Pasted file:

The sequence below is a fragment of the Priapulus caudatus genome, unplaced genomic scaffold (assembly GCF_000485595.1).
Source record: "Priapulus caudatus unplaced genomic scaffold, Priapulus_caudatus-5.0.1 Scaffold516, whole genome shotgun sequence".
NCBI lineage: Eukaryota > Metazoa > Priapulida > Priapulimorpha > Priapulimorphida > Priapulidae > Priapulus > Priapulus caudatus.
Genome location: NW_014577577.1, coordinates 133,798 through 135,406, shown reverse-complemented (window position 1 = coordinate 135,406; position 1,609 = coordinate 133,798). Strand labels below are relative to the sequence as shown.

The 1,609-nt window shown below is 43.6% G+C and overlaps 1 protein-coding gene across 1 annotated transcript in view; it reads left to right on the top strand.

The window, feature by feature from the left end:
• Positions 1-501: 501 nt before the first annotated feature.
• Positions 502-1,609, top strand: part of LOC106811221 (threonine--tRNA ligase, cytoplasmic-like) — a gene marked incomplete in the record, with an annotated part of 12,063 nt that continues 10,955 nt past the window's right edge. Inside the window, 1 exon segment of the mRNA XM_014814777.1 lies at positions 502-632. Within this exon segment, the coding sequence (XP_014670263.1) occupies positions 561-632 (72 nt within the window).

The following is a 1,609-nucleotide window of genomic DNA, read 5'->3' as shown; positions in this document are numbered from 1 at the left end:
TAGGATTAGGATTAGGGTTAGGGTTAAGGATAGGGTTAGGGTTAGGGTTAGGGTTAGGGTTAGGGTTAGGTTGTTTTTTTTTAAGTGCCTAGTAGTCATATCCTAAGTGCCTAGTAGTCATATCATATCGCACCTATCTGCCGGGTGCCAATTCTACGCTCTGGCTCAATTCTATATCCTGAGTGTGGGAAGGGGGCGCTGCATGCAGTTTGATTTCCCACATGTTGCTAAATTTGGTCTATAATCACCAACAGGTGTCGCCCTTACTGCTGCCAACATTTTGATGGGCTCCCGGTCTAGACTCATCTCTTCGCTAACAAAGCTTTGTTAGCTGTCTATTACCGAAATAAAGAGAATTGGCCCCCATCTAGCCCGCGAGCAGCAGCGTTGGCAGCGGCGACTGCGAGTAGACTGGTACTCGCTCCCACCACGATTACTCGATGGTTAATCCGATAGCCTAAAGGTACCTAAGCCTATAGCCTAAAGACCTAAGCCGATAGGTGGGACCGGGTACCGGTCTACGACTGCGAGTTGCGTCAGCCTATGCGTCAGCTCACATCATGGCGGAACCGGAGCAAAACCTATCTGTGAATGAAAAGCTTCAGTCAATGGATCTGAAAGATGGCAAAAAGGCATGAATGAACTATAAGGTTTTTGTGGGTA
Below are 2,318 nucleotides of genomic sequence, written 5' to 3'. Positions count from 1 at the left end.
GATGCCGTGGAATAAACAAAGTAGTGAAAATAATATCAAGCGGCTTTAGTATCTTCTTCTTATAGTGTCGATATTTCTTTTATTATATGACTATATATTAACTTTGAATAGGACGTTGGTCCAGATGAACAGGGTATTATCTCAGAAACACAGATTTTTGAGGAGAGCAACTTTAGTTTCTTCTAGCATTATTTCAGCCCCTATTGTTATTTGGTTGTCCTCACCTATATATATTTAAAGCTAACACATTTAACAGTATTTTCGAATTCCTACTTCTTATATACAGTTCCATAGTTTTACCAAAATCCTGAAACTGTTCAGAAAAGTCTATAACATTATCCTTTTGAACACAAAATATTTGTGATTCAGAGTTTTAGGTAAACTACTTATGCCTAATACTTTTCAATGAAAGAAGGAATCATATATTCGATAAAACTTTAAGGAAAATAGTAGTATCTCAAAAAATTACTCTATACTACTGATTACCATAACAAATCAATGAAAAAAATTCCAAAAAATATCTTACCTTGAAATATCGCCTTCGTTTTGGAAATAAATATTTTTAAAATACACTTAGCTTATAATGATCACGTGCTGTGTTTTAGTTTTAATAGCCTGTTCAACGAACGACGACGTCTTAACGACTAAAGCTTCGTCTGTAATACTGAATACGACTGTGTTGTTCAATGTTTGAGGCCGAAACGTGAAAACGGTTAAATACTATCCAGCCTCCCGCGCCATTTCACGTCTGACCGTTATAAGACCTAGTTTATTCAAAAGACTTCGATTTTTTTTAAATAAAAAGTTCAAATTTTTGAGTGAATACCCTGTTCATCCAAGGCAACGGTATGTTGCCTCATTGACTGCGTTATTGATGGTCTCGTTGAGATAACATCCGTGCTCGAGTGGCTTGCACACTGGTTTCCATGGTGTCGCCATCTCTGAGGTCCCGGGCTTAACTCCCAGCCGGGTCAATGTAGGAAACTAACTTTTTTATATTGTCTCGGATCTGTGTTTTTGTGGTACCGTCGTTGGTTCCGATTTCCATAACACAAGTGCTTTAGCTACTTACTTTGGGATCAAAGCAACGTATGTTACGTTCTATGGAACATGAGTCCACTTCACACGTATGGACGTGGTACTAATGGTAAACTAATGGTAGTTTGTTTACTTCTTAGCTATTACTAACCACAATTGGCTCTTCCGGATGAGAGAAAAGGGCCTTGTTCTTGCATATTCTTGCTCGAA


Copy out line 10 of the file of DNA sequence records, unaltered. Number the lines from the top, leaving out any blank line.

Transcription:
TAGGATTAGGATTAGGGTTAGGGTTAAGGATAGGGTTAGGGTTAGGGTTAGGGTTAGGGTTAGGGTTAGGTTGTTTTTTTTTAAGTGCCTAGTAGTCATATCCTAAGTGCCTAGTAGTCATATCATATCGCACCTATCTGCCGGGTGCCAATTCTACGCTCTGGCTCAATTCTATATCCTGAGTGTGGGAAGGGGGCGCTGCATGCAGTTTGATTTCCCACATGTTGCTAAATTTGGTCTATAATCACCAACAGGTGTCGCCCTTACTGCTGCCAACATTTTGATGGGCTCCCGGTCTAGACTCATCTCTTCGCTAACAAAGCTTTGTTAGCTGTCTATTACCGAAATAAAGAGAATTGGCCCCCATCTAGCCCGCGAGCAGCAGCGTTGGCAGCGGCGACTGCGAGTAGACTGGTACTCGCTCCCACCACGATTACTCGATGGTTAATCCGATAGCCTAAAGGTACCTAAGCCTATAGCCTAAAGACCTAAGCCGATAGGTGGGACCGGGTACCGGTCTACGACTGCGAGTTGCGTCAGCCTATGCGTCAGCTCACATCATGGCGGAACCGGAGCAAAACCTATCTGTGAATGAAAAGCTTCAGTCAATGGATCTGAAAGATGGCAAAAAGGCATGAATGAACTATAAGGTTTTTGTGGGTA